Qualitatively our result agrees with other recent studies (see e.g., Lamb et al. 2008, 2013). In summary, bipolar emergence events are rare compared to the birth of the magnetic features by unipolar events, emergence being responsible for only 0.30.5% of the total instantaneous flux and only 0.51% of the total maximum flux in newborn features. On the other hand, appearances account for 12% of the total instantaneous flux and 19.1% of the total maximum flux, which are much higher than the fluxes in emergence events. The remaining flux is distributed in splitting, merging and merging-into birth events. When only appearance and emergence are considered as birth events (leaving out splitting and merging), flux gained in appearance accounts for 92.4% of the total instantaneous flux, and 91% of the total maximum flux of the new flux at the solar surface. The remaining flux is divided among the features involved in time-symmetric and time-asymmetric emergences.

Death by cancellation corresponds to 1.7% of the total instantaneous flux and 2.9% of the total maximum flux for the area ratio criterion of 10:1, while disappearance corresponds to a higher flux loss, which is 10.3% of the total instantaneous flux and 16.2% of the total maximum flux. The remaining flux is distributed in other unipolar death types, namely, splitting, merging and splitting-off events. When only disappearance and cancellation are considered as death events (leaving out splitting and merging), cancellation leads to 14% of the total instantaneous flux and 15% of the total maximum flux. The features that survive in semi and partial cancellation also remove flux. After including this, the flux lost in disappearance is 59%, flux lost in cancellation leading to death of features and in those surviving cancellation is respectively, 10% and 31%.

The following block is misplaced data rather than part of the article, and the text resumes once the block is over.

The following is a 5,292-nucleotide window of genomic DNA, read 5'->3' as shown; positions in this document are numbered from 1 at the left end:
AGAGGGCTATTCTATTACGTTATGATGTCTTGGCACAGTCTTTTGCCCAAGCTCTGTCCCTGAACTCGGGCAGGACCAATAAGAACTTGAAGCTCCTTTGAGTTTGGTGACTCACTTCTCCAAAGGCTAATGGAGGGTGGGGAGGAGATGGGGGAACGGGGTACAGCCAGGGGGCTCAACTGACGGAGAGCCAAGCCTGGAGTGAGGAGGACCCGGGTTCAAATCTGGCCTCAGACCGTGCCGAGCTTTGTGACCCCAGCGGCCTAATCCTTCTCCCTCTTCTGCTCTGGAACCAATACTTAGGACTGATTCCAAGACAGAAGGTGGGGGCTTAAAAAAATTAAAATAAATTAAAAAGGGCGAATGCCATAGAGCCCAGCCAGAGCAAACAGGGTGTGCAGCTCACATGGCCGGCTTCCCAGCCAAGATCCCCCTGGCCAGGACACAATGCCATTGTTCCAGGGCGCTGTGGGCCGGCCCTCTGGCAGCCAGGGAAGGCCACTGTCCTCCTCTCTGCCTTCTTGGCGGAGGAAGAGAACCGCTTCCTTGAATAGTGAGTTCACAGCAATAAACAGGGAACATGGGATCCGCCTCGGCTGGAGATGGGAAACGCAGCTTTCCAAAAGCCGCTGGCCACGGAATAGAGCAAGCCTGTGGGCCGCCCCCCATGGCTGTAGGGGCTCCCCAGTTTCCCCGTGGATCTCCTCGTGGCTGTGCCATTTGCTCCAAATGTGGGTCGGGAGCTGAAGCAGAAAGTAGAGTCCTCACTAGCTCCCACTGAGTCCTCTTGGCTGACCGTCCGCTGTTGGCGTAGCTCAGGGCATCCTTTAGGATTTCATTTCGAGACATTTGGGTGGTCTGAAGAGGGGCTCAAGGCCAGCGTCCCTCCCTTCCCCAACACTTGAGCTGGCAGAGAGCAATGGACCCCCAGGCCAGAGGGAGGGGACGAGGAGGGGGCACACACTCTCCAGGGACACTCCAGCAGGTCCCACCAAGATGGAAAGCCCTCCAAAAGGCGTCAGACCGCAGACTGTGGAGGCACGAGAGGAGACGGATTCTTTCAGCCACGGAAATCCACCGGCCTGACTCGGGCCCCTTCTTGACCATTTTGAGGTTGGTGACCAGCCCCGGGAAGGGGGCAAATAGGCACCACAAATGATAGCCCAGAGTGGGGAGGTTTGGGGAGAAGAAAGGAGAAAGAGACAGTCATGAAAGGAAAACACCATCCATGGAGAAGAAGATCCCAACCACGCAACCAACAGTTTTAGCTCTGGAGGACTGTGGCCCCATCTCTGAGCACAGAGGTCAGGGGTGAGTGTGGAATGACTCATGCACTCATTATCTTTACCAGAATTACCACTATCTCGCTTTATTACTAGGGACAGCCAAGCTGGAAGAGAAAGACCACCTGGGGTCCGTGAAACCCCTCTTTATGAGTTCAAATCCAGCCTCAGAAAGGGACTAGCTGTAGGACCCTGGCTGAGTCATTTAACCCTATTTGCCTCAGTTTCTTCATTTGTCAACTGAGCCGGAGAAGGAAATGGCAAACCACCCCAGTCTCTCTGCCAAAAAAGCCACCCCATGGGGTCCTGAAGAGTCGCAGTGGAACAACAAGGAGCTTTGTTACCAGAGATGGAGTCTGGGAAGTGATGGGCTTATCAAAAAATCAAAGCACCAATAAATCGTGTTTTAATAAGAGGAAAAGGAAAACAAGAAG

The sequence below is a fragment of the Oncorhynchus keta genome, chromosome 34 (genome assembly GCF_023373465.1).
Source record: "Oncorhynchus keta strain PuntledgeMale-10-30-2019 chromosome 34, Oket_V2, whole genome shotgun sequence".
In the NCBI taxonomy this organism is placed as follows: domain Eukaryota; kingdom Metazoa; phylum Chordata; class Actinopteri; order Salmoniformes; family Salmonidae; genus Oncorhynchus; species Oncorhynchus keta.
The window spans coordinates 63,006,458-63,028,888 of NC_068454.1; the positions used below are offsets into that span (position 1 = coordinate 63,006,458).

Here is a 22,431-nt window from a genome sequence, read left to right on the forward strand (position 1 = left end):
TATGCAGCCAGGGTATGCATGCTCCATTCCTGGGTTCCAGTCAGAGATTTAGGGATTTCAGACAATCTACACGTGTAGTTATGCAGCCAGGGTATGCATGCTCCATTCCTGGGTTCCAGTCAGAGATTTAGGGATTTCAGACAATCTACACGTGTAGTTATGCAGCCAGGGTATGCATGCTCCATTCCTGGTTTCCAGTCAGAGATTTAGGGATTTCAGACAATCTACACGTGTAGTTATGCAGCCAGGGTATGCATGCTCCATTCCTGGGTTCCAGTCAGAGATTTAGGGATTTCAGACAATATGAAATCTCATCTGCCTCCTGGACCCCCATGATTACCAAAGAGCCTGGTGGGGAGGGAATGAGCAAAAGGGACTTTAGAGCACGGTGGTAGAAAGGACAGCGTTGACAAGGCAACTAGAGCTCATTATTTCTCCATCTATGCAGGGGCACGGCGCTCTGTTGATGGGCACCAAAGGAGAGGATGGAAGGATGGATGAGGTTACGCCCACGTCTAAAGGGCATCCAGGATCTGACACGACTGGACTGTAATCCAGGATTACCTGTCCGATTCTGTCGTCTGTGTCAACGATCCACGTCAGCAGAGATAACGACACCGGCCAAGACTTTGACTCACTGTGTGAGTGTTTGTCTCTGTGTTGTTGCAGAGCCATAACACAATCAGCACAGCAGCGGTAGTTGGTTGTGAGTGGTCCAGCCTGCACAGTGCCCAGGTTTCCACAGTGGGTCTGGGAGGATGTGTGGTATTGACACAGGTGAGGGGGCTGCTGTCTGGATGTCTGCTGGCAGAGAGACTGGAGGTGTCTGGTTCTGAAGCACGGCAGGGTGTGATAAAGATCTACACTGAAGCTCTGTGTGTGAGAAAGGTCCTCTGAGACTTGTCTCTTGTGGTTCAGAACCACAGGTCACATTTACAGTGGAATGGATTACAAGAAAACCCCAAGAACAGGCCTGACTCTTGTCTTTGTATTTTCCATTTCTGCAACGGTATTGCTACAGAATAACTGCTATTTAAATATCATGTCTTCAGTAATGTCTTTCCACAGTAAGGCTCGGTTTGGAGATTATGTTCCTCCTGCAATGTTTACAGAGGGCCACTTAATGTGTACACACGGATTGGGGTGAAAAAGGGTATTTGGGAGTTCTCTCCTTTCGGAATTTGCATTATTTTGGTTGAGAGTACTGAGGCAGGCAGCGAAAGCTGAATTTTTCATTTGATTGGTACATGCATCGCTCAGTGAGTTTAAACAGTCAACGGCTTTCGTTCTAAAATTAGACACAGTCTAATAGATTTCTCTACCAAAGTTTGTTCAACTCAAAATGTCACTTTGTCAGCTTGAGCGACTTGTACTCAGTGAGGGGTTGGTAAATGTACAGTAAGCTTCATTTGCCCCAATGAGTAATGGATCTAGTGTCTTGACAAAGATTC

The fact that a large number of features simply appear and disappear, without any clear sign of an opposite polarity, is partly due to the limited spatial resolution of the Sunrise/IMaX observations (although higher than that of the data used for previous such studies); e.g., if two features with sizes below the threshold of 5 pixels each merge, then the resulting feature can be larger than this threshold. It will then be seen to have simply appeared. Similarly, a feature of five to eight pixels can either split into two features that are below the resolution threshold of 5 pixels so that it disappears, or equivalently, it can partially cancel with a feature just below the 5 pixel threshold and also disappear. Such interactions, as well as those with features hidden because their Stokes V signals are not sufficiently above the noise, will go undetected.

The lifetime of the magnetic features follows a distribution whose exact shape is not completely clear. Thus it is best described by a power law for the 2:1 area-ratio criterion and an exponential function for the 10:1 area-ratio criterion. These functions agree with those suggested by Lamb et al. (2013, Hinode for the 2:1 area-ratio while for the 10:1 case the best-fit function agrees with Zhou et al. (2010, Hinode data). The power-law fit index ranges from −3.2 to −3.7 and the exponential fit index ranges between −0.5 to −0.7.

The area, instantaneous flux and maximum flux of the magnetic features also follow power-law-type distributions with exponents of −2.25, −1.85 and −1.78, respectively. They are in agreement with previous studies, by Buehler et al. (2013, area distribution, Hinode data) and Parnell et al. (2009, flux distribution, several data sets of last two decades), Iida et al. (2012, flux distribution, Hinode data). However we find that the power-law indices sensitively depend on the smallest flux per feature chosen and, even more strongly, on the type of binning. Because of the higher spatial resolution of Sunrise/IMaX instrument we can detect features of flux as low as 9 × 1014 Mx which is nearly an order of magnitude lower than the lowest flux detected in previous studies using Hinode data.